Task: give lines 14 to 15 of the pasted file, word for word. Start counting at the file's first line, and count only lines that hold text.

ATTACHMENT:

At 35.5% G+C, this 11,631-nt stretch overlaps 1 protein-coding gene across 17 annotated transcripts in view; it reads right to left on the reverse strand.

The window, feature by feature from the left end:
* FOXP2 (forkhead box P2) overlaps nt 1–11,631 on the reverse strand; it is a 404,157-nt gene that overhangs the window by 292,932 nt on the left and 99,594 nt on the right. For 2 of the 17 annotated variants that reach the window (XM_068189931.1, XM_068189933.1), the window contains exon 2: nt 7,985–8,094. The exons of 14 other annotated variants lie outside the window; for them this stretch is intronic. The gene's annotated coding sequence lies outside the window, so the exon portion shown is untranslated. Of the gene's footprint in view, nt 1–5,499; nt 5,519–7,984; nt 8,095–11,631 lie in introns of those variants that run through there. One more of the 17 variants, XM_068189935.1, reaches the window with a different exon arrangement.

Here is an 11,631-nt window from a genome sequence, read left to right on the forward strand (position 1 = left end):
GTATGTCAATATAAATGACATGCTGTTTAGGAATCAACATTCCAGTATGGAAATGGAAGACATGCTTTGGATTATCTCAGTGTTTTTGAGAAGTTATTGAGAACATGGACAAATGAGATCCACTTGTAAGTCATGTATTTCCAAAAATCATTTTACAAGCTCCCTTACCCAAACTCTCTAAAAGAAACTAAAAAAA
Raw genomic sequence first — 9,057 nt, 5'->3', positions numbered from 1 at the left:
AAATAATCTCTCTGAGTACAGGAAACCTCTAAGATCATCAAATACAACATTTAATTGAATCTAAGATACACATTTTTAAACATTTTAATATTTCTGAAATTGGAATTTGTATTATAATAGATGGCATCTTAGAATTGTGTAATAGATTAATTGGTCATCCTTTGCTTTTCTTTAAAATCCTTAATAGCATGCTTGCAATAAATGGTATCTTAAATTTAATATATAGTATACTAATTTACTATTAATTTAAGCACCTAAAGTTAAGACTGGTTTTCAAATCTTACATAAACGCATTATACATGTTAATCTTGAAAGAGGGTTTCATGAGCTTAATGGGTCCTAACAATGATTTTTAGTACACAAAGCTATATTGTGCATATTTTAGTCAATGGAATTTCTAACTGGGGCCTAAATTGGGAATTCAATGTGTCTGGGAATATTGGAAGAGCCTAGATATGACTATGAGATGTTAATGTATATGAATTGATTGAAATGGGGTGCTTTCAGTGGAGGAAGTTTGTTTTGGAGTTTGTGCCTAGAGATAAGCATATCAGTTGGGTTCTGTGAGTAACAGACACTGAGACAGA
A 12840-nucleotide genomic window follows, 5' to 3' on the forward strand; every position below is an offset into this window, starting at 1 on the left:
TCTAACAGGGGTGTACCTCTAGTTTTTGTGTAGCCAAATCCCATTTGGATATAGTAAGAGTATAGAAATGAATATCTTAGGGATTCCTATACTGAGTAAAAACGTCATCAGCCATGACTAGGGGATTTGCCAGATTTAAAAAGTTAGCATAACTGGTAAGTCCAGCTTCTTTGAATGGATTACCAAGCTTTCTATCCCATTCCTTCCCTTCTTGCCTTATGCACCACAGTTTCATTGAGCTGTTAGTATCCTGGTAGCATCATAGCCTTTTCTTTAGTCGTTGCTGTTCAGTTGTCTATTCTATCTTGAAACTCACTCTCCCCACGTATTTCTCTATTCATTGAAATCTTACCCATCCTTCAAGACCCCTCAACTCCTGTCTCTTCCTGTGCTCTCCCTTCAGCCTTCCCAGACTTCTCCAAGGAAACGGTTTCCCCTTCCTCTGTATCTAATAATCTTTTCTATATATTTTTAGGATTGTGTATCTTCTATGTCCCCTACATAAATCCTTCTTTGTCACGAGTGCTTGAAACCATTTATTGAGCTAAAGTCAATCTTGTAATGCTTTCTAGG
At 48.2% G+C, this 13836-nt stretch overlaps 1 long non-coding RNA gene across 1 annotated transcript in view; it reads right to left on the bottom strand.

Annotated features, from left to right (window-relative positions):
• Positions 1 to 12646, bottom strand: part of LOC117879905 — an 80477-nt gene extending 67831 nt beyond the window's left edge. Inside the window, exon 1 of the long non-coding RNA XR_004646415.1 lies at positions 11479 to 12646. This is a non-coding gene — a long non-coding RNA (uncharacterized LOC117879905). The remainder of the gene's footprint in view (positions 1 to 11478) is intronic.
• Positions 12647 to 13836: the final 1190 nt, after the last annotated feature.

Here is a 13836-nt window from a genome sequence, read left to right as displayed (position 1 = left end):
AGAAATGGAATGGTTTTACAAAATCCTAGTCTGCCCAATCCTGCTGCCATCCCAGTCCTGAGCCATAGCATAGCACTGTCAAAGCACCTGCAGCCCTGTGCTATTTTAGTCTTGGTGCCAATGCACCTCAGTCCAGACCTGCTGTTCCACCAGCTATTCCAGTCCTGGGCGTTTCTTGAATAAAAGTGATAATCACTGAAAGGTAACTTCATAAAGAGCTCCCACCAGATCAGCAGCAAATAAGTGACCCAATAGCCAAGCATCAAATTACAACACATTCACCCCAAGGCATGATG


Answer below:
Here is a 13836-nt window from a genome sequence, read left to right as displayed (position 1 = left end):
AGAAATGGAATGGTTTTACAAAATCCTAGTCTGCCCAATCCTGCTGCCATCCCAGTCCTGAGCCATAGCATAGCACTGTCAAAGCACCTGCAGCCCTGTGCTATTTTAGTCTTGGTGCCAATGCACCTCAGTCCAGACCTGCTGTTCCACCAGCTATTCCAGTCCTGGGCGTTTCTTGAATAAAAGTGATAATCACTGAAAGGTAACTTCATAAAGAGCTCCCACCAGATCAGCAGCAAATAAGTGACCCAATAGCCAAGCATCAAATTACAACACATTCACCCCAAGGCATGATG